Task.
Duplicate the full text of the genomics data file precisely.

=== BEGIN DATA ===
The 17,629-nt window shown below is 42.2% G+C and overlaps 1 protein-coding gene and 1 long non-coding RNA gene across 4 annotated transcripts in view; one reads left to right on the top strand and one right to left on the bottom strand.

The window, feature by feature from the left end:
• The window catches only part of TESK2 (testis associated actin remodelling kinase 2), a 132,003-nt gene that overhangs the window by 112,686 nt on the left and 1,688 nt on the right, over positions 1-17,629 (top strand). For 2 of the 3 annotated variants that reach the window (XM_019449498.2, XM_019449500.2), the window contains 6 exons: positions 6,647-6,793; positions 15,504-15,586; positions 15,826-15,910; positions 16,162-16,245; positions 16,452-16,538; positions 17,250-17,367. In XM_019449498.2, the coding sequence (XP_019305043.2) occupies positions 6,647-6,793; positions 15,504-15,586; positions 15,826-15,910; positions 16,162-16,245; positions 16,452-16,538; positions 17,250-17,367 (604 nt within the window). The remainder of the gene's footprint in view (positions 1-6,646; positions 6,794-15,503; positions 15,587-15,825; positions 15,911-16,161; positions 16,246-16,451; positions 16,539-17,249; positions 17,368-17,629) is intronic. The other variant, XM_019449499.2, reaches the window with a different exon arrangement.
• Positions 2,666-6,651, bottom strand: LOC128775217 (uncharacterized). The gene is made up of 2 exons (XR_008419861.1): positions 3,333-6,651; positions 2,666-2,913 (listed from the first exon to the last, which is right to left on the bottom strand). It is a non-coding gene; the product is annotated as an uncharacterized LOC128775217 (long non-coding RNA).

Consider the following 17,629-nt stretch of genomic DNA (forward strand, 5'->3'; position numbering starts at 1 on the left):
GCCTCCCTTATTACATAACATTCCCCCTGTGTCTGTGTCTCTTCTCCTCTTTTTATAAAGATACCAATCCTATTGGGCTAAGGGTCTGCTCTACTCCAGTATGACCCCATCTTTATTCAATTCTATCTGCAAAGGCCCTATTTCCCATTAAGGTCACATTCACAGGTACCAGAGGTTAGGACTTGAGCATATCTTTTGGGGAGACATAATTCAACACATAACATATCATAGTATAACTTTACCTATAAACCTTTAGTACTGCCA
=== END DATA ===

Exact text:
The 17,629-nt window shown below is 42.2% G+C and overlaps 1 protein-coding gene and 1 long non-coding RNA gene across 4 annotated transcripts in view; one reads left to right on the top strand and one right to left on the bottom strand.

The window, feature by feature from the left end:
• The window catches only part of TESK2 (testis associated actin remodelling kinase 2), a 132,003-nt gene that overhangs the window by 112,686 nt on the left and 1,688 nt on the right, over positions 1-17,629 (top strand). For 2 of the 3 annotated variants that reach the window (XM_019449498.2, XM_019449500.2), the window contains 6 exons: positions 6,647-6,793; positions 15,504-15,586; positions 15,826-15,910; positions 16,162-16,245; positions 16,452-16,538; positions 17,250-17,367. In XM_019449498.2, the coding sequence (XP_019305043.2) occupies positions 6,647-6,793; positions 15,504-15,586; positions 15,826-15,910; positions 16,162-16,245; positions 16,452-16,538; positions 17,250-17,367 (604 nt within the window). The remainder of the gene's footprint in view (positions 1-6,646; positions 6,794-15,503; positions 15,587-15,825; positions 15,911-16,161; positions 16,246-16,451; positions 16,539-17,249; positions 17,368-17,629) is intronic. The other variant, XM_019449499.2, reaches the window with a different exon arrangement.
• Positions 2,666-6,651, bottom strand: LOC128775217 (uncharacterized). The gene is made up of 2 exons (XR_008419861.1): positions 3,333-6,651; positions 2,666-2,913 (listed from the first exon to the last, which is right to left on the bottom strand). It is a non-coding gene; the product is annotated as an uncharacterized LOC128775217 (long non-coding RNA).

Consider the following 17,629-nt stretch of genomic DNA (forward strand, 5'->3'; position numbering starts at 1 on the left):
GCCTCCCTTATTACATAACATTCCCCCTGTGTCTGTGTCTCTTCTCCTCTTTTTATAAAGATACCAATCCTATTGGGCTAAGGGTCTGCTCTACTCCAGTATGACCCCATCTTTATTCAATTCTATCTGCAAAGGCCCTATTTCCCATTAAGGTCACATTCACAGGTACCAGAGGTTAGGACTTGAGCATATCTTTTGGGGAGACATAATTCAACACATAACATATCATAGTATAACTTTACCTATAAACCTTTAGTACTGCCA